Symptoms of an Ingrown Toenail

A toenail becomes ingrown when an edge of it grows into the skin alongside it. It’s a very common foot condition, but it’s also one that can be very painful and even lead to infection.

As a trained podiatrist, David B. Glover, DPM, FACFAS, and our team at Mountain View Foot & Ankle Institute regularly treat ingrown toenails and infections. In this blog, Dr. Glover explains the symptoms of ingrown toenails and what can be done about them.

Causes of ingrown toenails

Ingrown toenails generally affect the big toes, but they can occur on any toe. One or both sides of your nail might be affected. Ingrown toenails can occur for a number of reasons, but here are the most common ones:

When trimming your toenails, you should trim them straight across.

Telltale signs of ingrown toenails

Here are the most common signs of an ingrown toenail:

Pain and tenderness

The most common symptom of an ingrown toenail is pain in your toe. A minor ingrown nail might start with mild pain or tenderness when you touch it or wear tight-fitting shoes. If an infection develops, the pain may get more intense and affect your ability to walk or wear shoes comfortably.


You may notice an area of swollen or hard skin next to your toenail if it’s ingrown. Pressing on the swollen spot may be painful. Sometimes, swelling and inflammation may make your toe warm to the touch.


Along with swelling, the skin around your ingrown nail might turn red. Redness can spread as the ingrown toenail worsens or if the area gets infected. If you notice red streaks leading from your toe, seek medical care, as this could indicate a more serious infection.


Infected ingrown toenails can develop fluid buildup or pus. Pus may drain or ooze from the area, and it’s often white or yellow in color. Some people notice bleeding around the nail, with or without oozing pus.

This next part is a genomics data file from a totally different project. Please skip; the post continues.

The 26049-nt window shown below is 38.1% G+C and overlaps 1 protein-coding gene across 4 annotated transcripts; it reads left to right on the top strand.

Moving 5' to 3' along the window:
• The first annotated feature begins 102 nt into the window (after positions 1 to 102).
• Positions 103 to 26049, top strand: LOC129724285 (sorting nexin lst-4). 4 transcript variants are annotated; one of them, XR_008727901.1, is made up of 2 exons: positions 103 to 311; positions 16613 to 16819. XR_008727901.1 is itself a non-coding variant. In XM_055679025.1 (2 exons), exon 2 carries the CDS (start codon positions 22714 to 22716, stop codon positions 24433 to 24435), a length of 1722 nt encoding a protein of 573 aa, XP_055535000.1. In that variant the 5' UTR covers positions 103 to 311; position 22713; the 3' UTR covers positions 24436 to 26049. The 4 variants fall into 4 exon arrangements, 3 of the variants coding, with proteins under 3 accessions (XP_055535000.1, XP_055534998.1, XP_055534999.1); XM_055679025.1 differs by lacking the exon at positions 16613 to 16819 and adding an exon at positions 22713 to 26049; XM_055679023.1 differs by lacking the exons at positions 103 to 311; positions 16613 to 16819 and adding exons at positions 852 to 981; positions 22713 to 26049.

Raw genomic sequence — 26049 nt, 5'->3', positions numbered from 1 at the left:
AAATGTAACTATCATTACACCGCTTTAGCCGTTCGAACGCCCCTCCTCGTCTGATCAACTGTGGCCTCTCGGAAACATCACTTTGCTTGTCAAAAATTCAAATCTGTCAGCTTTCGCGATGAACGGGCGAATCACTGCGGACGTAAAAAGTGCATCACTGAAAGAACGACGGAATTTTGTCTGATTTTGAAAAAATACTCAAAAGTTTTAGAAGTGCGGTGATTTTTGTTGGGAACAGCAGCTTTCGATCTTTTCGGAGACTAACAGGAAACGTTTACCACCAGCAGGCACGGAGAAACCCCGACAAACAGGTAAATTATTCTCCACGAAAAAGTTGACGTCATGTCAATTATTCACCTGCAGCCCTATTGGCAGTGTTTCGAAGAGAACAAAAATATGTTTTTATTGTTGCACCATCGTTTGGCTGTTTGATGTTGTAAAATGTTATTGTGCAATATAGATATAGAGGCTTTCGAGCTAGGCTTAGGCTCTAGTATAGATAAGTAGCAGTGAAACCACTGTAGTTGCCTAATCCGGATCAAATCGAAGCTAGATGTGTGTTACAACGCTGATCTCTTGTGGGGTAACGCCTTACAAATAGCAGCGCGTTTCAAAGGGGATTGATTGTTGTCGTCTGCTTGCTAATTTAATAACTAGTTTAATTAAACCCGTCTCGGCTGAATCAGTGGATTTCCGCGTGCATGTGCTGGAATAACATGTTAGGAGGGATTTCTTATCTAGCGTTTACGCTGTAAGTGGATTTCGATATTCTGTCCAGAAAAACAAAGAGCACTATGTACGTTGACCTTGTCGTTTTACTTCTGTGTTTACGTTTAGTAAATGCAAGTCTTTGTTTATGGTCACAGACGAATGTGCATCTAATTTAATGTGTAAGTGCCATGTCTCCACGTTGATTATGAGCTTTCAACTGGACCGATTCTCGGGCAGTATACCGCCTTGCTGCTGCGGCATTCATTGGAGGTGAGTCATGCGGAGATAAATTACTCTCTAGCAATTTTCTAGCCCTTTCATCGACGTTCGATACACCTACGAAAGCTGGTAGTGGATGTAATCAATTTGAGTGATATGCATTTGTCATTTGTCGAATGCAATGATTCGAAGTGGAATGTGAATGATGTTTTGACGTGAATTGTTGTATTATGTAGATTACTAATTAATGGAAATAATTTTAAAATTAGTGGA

Nail discoloration

Sometimes, fungal infections develop with ingrown nails. Along with toe pain and inflammation, you might notice your toenail turning yellow, developing white patches, or getting flaky if you have a fungal infection.

When to seek medical help for ingrown toenails

Minor ingrown nails can improve with at-home care. Try soaking your foot in warm water with Epsom salt a few times a day, being sure to dry your foot thoroughly between soaks. Wear comfortable shoes with large toe boxes to avoid placing extra pressure on your toe.

If you’re concerned about your ingrown nail, you notice signs of infection, or if you have diabetes, schedule a podiatrist appointment right away.

Dr. Glover may place a small splint under your nail to lift it and give the skin time to heal. He can also prescribe antibiotic medication if there’s an infection. In more severe cases, he might recommend surgically removing part or all of your toenail.

Don’t ignore the signs of an ingrown toenail. Get expert treatment by booking an appointment online or over the phone with Mountain View Foot & Ankle Institute today.

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